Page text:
Another thing that also was very special to me is that a few weeks after she had passed, a coworker gave me a card she'd written, and I found it so thoughtful that she was still thinking about my loss weeks afterward -- because of course I was thinking about it, but sometimes people forget about the grief of others, and she recognized that my grief hadn't gone away, and that I still needed support. That card meant so much to me.

I guess those are all in case the kitty passes, but any of them could easily be adapted to give messages of support while kitty is sick. Animals really are family members for a lot of people, and it's just as hard when they're ill. Thank you for your thoughtfulness in this situation -- it's very sweet and animal people really appreciate that thought.
posted by fairlynearlyready at 12:01 PM on January 6, 2017 [4 favorites]

Best answer: I got a nice card when my cat passed, from a coworker who made a donation to the SPCA in her name. I thought it was so thoughtful and really cherished the kind effort. Something to keep in mind if the worst occurs.
posted by HoteDoge at 12:05 PM on January 6, 2017 [10 favorites]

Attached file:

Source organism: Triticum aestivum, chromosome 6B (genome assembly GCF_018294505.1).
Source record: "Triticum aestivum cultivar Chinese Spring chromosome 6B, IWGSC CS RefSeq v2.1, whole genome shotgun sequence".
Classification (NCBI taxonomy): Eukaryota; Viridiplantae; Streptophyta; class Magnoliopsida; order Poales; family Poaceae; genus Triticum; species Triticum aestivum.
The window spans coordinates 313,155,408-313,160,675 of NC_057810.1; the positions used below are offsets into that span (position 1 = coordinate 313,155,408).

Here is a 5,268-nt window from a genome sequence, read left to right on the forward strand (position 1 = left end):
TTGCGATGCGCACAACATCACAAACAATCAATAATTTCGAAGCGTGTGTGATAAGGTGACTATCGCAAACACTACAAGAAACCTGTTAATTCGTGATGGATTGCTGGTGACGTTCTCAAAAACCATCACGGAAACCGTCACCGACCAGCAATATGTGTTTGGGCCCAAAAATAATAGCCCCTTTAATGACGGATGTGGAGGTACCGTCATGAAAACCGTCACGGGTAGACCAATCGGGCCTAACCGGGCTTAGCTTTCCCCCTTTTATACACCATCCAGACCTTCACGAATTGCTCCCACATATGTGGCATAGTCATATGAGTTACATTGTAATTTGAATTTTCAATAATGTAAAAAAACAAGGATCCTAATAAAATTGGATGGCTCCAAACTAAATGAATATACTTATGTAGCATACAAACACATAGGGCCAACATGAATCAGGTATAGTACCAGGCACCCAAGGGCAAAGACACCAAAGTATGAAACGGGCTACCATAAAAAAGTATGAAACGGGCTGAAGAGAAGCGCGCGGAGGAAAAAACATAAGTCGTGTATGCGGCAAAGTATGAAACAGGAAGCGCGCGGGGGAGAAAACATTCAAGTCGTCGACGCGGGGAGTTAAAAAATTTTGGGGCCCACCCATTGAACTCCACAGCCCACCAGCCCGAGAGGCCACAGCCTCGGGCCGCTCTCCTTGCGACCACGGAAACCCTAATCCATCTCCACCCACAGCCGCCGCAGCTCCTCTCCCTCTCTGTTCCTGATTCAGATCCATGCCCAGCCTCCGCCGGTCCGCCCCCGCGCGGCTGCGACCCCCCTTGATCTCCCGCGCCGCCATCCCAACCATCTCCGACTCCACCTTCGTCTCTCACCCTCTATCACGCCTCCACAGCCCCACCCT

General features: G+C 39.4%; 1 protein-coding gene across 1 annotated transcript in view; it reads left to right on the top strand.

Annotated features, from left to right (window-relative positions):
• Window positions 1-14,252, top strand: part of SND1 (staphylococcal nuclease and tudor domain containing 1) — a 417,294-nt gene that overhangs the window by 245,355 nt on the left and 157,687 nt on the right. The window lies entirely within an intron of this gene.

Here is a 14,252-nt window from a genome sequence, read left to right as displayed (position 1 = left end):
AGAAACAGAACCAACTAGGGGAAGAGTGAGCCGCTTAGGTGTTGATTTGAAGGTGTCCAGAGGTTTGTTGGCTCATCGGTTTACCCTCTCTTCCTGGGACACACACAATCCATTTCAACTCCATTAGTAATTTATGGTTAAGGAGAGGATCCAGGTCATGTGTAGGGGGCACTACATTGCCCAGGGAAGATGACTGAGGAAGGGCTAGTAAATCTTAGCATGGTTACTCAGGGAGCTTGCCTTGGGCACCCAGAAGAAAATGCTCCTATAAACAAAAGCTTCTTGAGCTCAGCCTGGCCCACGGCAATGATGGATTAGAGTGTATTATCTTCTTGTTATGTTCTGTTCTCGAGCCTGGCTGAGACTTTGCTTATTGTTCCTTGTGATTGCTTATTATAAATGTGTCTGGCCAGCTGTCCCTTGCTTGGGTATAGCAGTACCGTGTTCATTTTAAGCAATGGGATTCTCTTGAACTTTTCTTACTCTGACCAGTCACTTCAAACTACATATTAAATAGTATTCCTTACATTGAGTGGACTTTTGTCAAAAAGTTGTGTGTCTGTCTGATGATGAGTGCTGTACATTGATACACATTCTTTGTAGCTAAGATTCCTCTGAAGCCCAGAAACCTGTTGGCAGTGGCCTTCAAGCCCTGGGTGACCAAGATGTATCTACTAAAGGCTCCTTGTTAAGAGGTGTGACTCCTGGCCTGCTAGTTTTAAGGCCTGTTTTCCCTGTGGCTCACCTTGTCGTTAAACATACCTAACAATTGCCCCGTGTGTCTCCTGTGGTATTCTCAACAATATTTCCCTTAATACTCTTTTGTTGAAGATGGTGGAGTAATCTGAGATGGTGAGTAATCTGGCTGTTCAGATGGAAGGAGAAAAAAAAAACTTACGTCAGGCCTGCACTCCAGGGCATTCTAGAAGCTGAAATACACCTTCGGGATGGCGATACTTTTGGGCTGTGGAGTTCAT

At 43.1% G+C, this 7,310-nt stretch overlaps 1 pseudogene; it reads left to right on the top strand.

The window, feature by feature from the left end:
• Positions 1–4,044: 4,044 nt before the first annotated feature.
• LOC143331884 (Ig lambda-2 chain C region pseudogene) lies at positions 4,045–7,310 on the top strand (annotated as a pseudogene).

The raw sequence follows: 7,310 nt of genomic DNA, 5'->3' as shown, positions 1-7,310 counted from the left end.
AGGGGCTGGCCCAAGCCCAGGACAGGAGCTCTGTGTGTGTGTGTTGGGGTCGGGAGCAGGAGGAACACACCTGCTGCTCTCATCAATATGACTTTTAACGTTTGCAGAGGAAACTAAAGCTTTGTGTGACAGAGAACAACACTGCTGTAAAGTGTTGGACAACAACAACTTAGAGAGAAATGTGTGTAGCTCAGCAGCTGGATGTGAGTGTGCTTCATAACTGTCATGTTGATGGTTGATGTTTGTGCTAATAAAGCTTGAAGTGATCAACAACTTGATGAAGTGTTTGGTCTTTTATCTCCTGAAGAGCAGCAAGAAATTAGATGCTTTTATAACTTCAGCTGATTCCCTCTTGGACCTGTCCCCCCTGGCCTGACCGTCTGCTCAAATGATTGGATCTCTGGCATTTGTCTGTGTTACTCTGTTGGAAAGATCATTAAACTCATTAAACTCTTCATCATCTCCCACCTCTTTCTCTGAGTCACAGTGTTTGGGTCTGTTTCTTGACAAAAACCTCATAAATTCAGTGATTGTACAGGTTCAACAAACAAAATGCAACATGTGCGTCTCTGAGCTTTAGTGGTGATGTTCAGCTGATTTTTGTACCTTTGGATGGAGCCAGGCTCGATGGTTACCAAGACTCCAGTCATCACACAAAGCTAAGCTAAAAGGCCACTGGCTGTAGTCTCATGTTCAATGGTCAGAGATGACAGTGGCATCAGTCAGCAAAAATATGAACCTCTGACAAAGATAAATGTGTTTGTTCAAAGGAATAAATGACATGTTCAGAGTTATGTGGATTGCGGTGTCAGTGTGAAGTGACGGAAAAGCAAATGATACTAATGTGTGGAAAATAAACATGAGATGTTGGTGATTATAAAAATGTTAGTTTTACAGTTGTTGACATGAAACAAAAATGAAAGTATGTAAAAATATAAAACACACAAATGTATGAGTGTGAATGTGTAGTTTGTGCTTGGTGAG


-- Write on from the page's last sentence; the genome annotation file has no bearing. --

Best answer: When my cat died my vet made a donation to the Arbor Day Foundation and had trees planted in his honor and a card sent to my house. I appreciated her thoughtfulness. Now when one of my friend's pets passes I make a donation and have a card sent to them.
posted by Rob Rockets at 12:19 PM on January 6, 2017 [2 favorites]

Best answer: I lost my 16 yr old kitty last year and basically spent the last 3 days of his life camped out with him under the living room table, culminating in in-home euthanasia. I am thankful no one found this behavior odd, or if they did, were kind enough not to comment on it.

I was deeply touched by folks who sent me sympathy cards. They were somewhere between condolences and "gosh, pets are awesome, aren't they", which was just the right note. A donation sounds lovely.

Just as "it's just a cat" is off-putting, lots of us also dislike the whole "Rainbow Bridge" thing. (I am a big fan, however, of the Henry Beston quote, ymmv).

Take your cues from your co-worker. Mention how you enjoyed seeing pics/video of the cat. Don't ask when/if it will be replaced, as that is a deeply personal decision. Watch for signs of grief; they can be just as intense and last just as long as if this were a human family member. Sometimes, the guilt can be even more, because of the agony over if we acted too soon or not soon enough.

Thank you for being supportive.
posted by Wossname at 12:20 PM on January 6, 2017 [3 favorites]

Best answer: I think just being generally kind and sharing honest expressions that you're sorry about the situation will go a long way. I would try to take her lead as much as possible -- for example, if your coworker seems to shut down or get really upset, stop bringing up the subject! Or if she wants to overshare a bit, forgive that and let her overshare a bit. It can be nice to say something along the lines of "I'm so sorry to hear your cat is sick. Please let me know if there is anything I can do to help" which opens the door to her asking for support but doesn't force it.